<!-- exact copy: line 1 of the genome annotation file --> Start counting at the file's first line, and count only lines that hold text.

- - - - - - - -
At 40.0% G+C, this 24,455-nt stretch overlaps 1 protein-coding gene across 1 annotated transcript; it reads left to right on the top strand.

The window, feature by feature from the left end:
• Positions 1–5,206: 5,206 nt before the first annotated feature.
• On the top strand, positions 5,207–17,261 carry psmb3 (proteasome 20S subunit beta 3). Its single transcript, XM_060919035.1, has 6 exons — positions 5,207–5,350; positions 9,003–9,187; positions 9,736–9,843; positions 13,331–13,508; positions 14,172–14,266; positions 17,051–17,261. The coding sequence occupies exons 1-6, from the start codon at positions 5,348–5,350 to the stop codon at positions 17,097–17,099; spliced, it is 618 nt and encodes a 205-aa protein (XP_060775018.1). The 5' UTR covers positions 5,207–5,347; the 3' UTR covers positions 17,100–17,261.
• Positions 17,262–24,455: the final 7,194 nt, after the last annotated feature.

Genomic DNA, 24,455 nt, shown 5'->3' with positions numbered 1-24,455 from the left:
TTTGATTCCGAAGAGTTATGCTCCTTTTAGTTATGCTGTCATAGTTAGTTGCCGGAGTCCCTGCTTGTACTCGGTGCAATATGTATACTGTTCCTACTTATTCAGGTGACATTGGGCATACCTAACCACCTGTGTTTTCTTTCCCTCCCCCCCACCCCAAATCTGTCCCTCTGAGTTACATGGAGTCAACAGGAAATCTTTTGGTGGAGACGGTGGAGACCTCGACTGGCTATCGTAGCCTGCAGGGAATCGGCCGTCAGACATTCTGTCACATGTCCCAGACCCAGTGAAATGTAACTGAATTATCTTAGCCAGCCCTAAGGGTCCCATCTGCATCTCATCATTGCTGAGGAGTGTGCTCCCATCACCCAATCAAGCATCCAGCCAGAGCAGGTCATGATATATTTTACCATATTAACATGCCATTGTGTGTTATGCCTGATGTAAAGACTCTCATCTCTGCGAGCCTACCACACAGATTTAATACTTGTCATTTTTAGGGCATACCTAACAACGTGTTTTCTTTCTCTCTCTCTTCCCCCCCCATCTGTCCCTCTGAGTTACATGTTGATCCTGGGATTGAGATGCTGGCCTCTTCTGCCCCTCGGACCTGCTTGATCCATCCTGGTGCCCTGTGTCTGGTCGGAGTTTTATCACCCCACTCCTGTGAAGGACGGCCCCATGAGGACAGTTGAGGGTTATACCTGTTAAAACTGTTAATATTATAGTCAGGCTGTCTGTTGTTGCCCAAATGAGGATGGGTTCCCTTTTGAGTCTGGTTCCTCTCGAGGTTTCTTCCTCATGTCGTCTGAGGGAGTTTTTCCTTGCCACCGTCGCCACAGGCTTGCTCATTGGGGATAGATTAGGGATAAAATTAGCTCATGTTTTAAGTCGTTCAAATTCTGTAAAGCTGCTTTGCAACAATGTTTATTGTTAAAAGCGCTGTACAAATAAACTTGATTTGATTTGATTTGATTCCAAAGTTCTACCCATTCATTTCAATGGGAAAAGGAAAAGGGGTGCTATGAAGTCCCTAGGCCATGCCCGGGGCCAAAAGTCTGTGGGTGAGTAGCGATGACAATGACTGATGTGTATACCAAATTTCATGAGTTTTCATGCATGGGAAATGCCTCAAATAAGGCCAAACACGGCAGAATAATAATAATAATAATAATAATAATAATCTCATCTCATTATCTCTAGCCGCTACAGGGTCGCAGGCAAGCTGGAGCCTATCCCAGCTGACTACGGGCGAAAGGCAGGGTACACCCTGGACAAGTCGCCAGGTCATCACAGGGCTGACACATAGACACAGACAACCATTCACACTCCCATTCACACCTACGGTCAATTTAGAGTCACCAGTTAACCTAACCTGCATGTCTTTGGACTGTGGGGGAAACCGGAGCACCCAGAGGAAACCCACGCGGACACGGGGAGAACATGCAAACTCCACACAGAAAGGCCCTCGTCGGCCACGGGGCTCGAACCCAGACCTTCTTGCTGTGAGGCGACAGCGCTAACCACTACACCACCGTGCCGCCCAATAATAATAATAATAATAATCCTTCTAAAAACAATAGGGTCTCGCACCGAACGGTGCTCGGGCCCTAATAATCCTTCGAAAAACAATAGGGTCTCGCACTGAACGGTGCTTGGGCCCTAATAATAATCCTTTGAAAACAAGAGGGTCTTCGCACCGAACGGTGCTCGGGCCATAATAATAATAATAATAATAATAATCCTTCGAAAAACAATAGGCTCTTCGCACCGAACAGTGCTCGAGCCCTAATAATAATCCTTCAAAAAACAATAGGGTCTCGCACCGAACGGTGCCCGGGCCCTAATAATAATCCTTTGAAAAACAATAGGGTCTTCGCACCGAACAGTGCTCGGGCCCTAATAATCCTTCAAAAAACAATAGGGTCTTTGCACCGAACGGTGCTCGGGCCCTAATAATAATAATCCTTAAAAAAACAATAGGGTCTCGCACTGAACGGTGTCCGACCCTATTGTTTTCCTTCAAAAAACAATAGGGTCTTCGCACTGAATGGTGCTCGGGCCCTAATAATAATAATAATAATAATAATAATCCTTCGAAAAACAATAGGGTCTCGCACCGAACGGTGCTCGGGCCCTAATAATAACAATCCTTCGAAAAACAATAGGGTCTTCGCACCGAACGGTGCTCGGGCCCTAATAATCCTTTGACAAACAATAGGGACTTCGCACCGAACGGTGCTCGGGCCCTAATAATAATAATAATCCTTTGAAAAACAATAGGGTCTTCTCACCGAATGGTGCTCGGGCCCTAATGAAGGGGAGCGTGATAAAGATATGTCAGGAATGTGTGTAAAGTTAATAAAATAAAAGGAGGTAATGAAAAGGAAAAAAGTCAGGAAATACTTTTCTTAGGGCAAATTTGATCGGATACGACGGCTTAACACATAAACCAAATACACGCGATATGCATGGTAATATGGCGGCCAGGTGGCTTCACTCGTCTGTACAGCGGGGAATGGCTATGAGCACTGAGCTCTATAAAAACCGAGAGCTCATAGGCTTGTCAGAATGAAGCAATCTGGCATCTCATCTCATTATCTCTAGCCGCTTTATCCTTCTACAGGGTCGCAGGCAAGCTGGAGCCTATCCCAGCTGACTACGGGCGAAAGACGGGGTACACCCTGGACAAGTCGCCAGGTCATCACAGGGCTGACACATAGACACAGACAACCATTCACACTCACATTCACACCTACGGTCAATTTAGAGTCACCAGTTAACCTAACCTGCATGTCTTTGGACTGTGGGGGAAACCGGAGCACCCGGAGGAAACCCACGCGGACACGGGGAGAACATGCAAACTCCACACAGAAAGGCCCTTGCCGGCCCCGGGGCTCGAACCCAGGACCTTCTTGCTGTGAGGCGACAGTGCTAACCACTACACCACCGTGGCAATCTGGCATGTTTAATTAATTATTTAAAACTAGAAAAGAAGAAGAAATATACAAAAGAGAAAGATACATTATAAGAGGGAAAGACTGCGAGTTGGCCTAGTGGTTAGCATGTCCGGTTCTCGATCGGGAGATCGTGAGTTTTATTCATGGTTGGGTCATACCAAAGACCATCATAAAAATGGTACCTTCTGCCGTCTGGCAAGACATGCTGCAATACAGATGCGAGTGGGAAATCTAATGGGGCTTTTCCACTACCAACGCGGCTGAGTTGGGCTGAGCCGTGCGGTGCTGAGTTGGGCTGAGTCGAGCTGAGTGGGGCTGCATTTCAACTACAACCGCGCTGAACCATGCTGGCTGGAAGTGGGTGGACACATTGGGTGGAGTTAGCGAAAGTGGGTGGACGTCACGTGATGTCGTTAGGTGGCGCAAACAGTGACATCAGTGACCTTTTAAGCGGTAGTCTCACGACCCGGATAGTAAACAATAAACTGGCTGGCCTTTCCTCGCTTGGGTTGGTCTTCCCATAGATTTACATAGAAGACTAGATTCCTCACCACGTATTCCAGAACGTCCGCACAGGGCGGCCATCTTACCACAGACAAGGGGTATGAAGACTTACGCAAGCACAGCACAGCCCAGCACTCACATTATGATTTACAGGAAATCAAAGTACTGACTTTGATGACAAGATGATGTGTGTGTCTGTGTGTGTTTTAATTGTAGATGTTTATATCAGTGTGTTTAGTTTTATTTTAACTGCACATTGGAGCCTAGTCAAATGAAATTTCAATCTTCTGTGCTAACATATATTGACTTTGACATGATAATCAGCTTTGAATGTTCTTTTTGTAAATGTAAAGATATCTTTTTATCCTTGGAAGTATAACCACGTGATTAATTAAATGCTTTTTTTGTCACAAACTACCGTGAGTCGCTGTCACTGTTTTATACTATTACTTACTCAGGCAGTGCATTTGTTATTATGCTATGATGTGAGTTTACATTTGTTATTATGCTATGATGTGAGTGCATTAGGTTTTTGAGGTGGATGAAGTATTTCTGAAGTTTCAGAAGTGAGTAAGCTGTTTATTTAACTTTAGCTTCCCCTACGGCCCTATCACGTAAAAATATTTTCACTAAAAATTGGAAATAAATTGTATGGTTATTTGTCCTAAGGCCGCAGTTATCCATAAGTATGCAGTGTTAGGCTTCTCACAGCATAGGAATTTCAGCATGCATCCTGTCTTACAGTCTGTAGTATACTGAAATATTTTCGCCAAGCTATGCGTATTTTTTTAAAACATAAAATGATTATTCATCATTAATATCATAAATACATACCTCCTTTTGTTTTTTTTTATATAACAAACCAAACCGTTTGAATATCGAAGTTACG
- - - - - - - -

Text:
At 40.0% G+C, this 24,455-nt stretch overlaps 1 protein-coding gene across 1 annotated transcript; it reads left to right on the top strand.